So it seems that every little bit of space that is available to people here is used for one thing or another. Either people build on it, grow on it, or throw on it. As I said we would go out every day to pick the fresh vegetables for lunch and dinner. I have to mention, my girlfriends mother is a superb cook, and she spends a lot of time tending to her vegetable gardens.
Unfortunately you can see here in the picture above that like i said, people either build, grow or throw. This little town would have been so beautiful with its little stream that runs through it, if the local populace didn’t just throw their rubbish EVERYWHERE.
This is what I mean, a beautiful stream but for the crap that can be found in it, a big big shame and made me feel very sad every time I either looked at it, or saw a local throw their rubbish in the river without a second thought.
So I said that this second time around was a bit of a mixed affair, well let me try and explain…
I saw some cool things over the holiday, and ate some really nice local food that I wouldn’t have had the chance to experience had I not been there. However it would be like if I took my girlfriend back to my hometown for Christmas for her to experience. She would be able to eat the good food, enjoy the company and have a nice time, but I don’t think she would be able to experience that amazing Christmas feeling, that festive warmth that you feel when you are preparing the turkey or goose, or when you are going out to get all the beer and wine from the local brewery. So I think for me, it was a good experience but unfortunately I was just unable to feel it in the same was as the locals. Combined with the fact that they all watched Chinese TV 90% of the time and my Chinese is very poor, this resulted in 90% of the time me being bored out of my skull.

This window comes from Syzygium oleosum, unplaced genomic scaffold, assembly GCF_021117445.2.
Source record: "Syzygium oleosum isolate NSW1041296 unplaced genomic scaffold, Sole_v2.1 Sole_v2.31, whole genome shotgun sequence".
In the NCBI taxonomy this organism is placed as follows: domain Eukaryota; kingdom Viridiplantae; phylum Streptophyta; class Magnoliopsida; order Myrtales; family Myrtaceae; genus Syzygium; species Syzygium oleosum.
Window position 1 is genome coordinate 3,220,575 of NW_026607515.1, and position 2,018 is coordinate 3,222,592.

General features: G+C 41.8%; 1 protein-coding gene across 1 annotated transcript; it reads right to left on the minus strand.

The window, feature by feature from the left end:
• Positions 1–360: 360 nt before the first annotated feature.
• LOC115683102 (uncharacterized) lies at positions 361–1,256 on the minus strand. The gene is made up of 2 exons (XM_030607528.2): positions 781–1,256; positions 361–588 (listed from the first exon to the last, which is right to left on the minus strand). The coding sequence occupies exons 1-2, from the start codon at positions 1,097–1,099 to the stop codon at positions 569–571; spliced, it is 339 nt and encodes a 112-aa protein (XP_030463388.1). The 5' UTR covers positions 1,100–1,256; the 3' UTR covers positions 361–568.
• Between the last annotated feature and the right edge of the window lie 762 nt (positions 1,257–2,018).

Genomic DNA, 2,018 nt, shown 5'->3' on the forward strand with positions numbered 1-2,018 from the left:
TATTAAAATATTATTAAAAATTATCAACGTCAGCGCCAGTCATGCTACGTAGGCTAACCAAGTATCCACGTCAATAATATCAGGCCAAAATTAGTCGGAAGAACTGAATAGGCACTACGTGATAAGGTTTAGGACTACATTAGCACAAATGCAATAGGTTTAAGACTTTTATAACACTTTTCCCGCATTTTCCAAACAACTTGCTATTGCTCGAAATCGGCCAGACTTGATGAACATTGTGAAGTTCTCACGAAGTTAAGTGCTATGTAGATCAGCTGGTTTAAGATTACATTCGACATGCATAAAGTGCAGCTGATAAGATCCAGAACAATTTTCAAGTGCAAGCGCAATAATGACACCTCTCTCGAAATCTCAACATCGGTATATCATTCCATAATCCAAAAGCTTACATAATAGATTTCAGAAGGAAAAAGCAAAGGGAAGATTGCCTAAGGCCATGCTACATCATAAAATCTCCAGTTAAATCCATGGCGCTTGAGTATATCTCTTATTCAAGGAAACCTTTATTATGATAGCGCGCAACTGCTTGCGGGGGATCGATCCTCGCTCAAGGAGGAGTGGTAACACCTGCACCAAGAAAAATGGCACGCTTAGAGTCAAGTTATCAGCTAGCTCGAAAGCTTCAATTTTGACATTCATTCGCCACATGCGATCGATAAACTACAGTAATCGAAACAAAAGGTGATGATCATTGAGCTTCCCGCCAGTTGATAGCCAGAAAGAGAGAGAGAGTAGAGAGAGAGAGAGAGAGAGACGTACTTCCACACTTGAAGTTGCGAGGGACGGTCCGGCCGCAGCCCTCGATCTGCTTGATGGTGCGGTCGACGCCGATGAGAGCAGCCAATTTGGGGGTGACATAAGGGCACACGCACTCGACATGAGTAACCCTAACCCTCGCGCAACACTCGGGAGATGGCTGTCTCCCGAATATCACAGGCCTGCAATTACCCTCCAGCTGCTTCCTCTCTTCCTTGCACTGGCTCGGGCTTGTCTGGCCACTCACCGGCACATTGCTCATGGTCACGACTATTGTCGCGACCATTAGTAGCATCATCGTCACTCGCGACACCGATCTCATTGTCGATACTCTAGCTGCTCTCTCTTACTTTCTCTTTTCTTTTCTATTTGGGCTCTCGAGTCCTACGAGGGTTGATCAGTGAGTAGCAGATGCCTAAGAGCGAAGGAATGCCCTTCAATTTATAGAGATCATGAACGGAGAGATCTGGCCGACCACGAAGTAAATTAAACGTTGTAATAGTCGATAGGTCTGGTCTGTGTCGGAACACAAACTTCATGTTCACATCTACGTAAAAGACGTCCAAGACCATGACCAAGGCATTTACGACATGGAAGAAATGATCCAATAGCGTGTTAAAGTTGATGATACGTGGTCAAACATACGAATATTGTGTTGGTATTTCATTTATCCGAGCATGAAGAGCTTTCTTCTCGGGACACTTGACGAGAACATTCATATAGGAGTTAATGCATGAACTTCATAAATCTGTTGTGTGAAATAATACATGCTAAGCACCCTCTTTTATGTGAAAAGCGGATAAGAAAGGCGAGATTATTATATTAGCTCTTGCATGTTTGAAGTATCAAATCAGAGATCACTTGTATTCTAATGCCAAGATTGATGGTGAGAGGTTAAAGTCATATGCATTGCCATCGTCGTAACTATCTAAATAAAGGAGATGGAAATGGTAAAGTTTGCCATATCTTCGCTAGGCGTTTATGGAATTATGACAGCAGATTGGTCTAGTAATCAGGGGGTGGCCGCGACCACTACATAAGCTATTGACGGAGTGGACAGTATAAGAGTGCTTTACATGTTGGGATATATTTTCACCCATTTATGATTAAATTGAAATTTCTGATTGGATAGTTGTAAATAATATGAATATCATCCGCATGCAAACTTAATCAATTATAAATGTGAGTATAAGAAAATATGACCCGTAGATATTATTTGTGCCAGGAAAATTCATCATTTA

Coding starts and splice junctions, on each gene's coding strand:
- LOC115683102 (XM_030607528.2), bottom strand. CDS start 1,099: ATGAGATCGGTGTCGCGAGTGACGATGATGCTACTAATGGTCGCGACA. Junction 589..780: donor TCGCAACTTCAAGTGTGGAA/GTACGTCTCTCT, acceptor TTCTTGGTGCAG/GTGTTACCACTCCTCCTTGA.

I don’t think I shall spend another Chinese New Year in China, if I am still here for Chinese New Year 2015, I will be making sure that i go away for the holiday. I have experienced it twice, and that is enough for me!
Thank you for reading this weeks entry,
Please tune in next week.